Procedural Posture

Procedural Posture

Defendants, a company’s former officers, directors, and employees, challenged an order from the Superior Court of Los Angeles County (California), which denied their Code Civ. Proc., § 1281.2, motion to compel arbitration of a dispute with plaintiff investor.

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The investor brought suit on its own behalf and derivatively on behalf of the company, alleging that the company’s former officers, directors, and employees defrauded the investor and harmed the company by diverting an asset to their own use. The former officers, directors, and employees were not parties to the agreement between the investor and the company, which contained an arbitration clause that extended to “any dispute or other disagreement” arising from or out of the agreement. The court concluded that the broad language of the arbitration clause extended to the disputes alleged in the investor’s complaint because the agreement established and governed the investor’s relationship with the company. If the investor and the company had never entered into the agreement, the parties’ disputes would never have arisen. The language of the arbitration clause was sufficiently broad to encompass tort causes of action. Thus, the trial court erred in denying the motion to compel arbitration. Because the trial court did not reach standing and waiver issues that the investor had asserted in its opposition to the motion to compel arbitration, a remand was necessary.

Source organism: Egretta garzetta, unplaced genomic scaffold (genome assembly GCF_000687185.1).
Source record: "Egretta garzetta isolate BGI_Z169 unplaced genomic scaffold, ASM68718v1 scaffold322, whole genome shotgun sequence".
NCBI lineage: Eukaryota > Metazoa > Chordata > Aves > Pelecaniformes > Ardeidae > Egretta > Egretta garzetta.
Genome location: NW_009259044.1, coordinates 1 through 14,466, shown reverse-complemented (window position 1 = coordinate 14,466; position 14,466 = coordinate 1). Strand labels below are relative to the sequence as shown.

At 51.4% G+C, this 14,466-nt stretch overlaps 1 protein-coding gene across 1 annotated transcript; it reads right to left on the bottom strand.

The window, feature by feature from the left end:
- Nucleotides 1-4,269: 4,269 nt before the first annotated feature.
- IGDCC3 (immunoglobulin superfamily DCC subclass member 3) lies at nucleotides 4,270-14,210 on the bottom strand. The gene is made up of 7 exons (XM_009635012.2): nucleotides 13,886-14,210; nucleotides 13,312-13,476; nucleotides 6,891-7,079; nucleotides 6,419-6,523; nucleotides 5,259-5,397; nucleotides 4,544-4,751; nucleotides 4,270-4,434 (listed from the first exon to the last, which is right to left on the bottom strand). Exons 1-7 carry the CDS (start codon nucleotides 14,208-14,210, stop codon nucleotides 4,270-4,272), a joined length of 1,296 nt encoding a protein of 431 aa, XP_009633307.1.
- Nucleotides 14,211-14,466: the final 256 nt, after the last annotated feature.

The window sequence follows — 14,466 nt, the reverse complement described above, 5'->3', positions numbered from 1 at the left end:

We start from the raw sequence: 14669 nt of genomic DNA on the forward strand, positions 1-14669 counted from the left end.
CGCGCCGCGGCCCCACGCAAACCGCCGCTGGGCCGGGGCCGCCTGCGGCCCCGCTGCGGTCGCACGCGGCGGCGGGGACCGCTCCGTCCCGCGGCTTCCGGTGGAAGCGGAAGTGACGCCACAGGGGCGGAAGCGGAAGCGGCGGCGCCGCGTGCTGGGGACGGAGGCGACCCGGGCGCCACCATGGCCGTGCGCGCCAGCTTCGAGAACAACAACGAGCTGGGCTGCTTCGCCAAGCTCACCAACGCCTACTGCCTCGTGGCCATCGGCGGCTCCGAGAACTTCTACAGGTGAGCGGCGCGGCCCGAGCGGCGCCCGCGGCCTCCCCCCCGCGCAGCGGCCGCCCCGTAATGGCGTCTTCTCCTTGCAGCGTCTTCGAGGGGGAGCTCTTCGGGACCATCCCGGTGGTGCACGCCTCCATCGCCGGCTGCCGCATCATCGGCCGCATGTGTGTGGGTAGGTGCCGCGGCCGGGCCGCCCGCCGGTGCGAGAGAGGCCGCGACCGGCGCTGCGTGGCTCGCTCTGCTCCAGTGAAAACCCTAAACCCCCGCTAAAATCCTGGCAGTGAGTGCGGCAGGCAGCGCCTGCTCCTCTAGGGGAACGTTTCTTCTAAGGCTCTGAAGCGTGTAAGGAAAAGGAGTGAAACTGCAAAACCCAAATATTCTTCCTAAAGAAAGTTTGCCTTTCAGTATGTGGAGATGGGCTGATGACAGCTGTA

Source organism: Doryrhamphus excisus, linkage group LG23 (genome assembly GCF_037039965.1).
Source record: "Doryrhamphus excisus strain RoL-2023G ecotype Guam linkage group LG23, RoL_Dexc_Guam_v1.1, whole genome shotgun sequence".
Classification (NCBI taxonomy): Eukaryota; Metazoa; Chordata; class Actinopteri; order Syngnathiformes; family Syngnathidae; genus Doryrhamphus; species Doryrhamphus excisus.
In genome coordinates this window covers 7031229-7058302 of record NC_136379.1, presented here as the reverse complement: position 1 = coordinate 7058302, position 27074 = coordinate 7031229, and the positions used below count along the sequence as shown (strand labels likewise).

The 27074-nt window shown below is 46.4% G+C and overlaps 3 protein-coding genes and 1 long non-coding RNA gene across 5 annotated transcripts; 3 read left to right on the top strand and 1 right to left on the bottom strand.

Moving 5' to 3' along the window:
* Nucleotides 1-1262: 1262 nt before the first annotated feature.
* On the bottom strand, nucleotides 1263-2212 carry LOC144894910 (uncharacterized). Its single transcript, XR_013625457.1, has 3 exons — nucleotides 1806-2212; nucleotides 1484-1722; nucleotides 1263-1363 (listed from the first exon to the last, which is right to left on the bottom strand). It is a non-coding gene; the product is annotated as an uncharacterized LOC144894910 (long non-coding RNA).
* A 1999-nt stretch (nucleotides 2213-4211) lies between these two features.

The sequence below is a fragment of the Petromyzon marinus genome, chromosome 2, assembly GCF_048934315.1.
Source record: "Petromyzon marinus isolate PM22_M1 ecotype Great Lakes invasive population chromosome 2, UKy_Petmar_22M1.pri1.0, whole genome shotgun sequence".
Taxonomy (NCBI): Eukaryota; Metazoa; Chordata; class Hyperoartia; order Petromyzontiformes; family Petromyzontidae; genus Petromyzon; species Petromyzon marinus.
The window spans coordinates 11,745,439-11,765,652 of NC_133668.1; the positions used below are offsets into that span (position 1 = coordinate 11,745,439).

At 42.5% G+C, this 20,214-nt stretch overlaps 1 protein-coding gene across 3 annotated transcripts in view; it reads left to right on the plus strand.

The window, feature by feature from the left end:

The court reversed the order that had denied the motion to compel arbitration and remanded with directions to the trial court to consider the issues of standing and waiver.